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Changing Roles
The history of the St. Lawrence women’s organization reflects the evolution of the status of women in society.

By Maxine B. Williams

The story of the Laurentian Dames/Laurentian Women’s Association represents a part of St. Lawrence history and changes that occurred not only at the University but also across society.

The first Laurentian Dames president was Kate Seelye, wife of President Laurens Seelye.  Hand-written minutes in the University archives state that the first meeting was on May 29, 1938, at Mrs. Seelye’s home.  Eligible for membership were the women of University families and women holding responsible positions in the University.  In March 1940, Mrs. Seelye stated in her annual report that the organization’s reasons for existence were “to serve the college in every way possible, and … to be a means for better acquaintanceship and to (create) a sense of unity in a common cause among the housemothers and faculty wives.”

Activities during the early years were primarily social.  The wives furnished tea for the annual faculty meeting and for the reception for seniors and parents at Commencement.  Over the years interest groups were added for book discussion, bridge, needlework, tennis, golf, skiing, international dining, “vicarious voyagers,” bowling, furniture refinishing and whatever new interests arose.

Effects of World War II are seen in minutes of the 1940s.  Several bridge parties were held to benefit the Bundles for Britain relief program.  In 1942, volunteers were requested to help with surgical dressings.  Some members complained about having to use their sugar rations to make cookies for University functions; the Dames voted to purchase a sugar supply or to have a different refreshment choice.
In 1946, the Dames held food sales and bridge parties to raise money for a nursery school, and eventually for a scholarship.  In the ’50s, the school, which accommodated about 25 children, was moved to Vetsville, probably to benefit the wives of veterans who were now students.  The school continued into the 1970s.

A program for newcomers started early on and expanded through the years.  By the 1980s, members of the hospitality committee were to call on each newcomer and provide directories, maps, events programs and extensive information on area schools, shopping, hospitals, housing and even repairmen to help the newcomers adjust to their new environment and feel a part of the University community.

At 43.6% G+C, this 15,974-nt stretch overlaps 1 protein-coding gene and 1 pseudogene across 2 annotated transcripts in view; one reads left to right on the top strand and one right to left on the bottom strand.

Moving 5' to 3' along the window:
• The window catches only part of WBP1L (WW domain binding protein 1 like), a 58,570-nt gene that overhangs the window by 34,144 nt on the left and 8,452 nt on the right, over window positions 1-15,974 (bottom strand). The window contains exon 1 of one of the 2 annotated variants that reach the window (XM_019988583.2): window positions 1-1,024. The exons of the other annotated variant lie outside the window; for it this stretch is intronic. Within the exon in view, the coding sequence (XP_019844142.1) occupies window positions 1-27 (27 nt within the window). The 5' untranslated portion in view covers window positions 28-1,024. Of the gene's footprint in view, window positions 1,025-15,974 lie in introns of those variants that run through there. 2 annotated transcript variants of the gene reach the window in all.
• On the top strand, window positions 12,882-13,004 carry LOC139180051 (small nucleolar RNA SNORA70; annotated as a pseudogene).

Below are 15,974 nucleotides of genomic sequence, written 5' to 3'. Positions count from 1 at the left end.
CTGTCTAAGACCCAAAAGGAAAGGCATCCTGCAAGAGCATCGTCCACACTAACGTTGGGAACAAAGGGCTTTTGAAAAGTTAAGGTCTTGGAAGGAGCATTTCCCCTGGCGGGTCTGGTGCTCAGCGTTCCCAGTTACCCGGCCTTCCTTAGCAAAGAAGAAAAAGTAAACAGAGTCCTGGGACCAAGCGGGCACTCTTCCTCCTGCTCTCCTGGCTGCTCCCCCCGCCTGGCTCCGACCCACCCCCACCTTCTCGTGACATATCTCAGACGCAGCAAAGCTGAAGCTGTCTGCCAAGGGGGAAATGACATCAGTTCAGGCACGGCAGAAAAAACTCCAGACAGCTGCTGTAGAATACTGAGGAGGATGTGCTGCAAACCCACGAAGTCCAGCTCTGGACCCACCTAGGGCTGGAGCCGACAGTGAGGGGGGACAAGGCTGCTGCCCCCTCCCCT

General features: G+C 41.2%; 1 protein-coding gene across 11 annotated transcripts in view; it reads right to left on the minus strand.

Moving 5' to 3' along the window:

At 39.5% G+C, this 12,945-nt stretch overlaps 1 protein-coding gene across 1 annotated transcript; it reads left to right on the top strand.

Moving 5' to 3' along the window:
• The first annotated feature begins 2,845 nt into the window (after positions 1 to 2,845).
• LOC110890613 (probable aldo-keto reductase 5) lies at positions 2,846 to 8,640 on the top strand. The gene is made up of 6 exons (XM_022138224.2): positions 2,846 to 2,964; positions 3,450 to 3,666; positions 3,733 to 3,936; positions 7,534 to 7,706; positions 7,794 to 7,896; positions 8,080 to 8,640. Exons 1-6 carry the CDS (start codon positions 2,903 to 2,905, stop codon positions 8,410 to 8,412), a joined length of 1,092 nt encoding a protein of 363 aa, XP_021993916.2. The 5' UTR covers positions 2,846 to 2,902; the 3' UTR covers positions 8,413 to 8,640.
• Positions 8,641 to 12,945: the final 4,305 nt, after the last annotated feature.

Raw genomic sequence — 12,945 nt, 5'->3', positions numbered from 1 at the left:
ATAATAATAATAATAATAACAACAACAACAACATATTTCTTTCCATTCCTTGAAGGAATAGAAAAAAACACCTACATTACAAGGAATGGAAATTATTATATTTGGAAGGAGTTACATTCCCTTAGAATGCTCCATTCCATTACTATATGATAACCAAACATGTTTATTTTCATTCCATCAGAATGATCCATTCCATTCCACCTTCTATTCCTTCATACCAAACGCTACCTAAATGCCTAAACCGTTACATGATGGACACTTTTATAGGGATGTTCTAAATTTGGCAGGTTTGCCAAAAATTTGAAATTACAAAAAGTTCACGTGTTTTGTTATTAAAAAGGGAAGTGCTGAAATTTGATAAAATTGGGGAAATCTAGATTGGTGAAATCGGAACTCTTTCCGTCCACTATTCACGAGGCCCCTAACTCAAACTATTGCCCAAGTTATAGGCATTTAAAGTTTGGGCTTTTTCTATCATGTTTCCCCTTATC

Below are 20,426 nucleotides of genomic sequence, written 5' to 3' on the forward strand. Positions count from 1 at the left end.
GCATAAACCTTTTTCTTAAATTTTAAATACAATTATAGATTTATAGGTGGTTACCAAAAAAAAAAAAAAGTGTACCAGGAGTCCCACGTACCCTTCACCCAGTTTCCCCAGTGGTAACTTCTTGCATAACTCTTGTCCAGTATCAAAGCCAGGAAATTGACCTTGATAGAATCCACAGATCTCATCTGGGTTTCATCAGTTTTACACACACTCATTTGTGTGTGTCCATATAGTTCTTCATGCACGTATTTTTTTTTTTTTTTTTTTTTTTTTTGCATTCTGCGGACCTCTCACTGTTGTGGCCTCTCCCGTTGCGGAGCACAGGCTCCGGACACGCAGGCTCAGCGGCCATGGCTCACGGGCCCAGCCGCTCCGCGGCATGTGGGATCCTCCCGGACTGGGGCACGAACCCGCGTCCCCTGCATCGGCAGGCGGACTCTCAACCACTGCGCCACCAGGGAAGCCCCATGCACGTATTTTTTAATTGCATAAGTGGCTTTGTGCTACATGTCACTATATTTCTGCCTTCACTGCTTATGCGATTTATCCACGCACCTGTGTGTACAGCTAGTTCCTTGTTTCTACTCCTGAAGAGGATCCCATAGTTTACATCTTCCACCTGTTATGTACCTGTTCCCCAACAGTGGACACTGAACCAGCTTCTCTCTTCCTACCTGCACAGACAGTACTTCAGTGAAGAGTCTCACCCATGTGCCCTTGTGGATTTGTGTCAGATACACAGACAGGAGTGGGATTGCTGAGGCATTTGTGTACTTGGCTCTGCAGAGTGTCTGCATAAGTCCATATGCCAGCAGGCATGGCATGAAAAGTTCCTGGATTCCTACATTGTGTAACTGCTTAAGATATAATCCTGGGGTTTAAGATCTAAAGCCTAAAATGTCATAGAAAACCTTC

The organization was not without controversy.  Some members complained that they were too often asked to support various student charitable activities, prompting a reminder that “LD” was “primarily a social vehicle and not a service organization."

In 1979 came a larger issue about the organization’s name. Members were asked to vote on whether to retain “Laurentian Dames” or change to one of three new names.  “Laurentian Women’s Association” (LWA) was the narrow winner.  Membership eligibility was broadened to “women who are or whose husbands are in current full-time professional, academic or administrative employment status with SLU,” and the purpose of the organization was amended to “closer bonds of friendship (and) service to the University and the community.”  The group helped for several years with the annual Red Cross blood drive on campus.

Especially popular in this period was the annual Christmas Dinner, changed in 1981 to the President’s Holiday Dinner.  In 1990, LWA sponsored an April Fool’s Day carnival, complete with hot dogs, races, a scavenger hunt and Silly Dwilly the clown.

The last president was Lois Ann FitzRandolph, 1990-94.  When she wished to step down, no one was willing to take over. She also says she felt the University administration no longer seemed supportive. 
The decline of interest in the LWA paralleled a national and generational change in women’s views.  In the 21st century, more women are working; priorities for the use of their time are not as they were at Mrs. Seelye’s home in May 1938.

Some vestiges remain.  Lunch Brunch, started in 1978-79, still meets once a month during the academic year in the room where the leadership plaque resides.  Former presidents mention the warm welcome that newcomers received; programs on culinary tricks or fashions; pride in the cookbook and directories; and the friendships that developed.  One notes that the “organization outlived its usefulness as the nature of appointments at St. Lawrence changed and more women had professional lives of their own.” 

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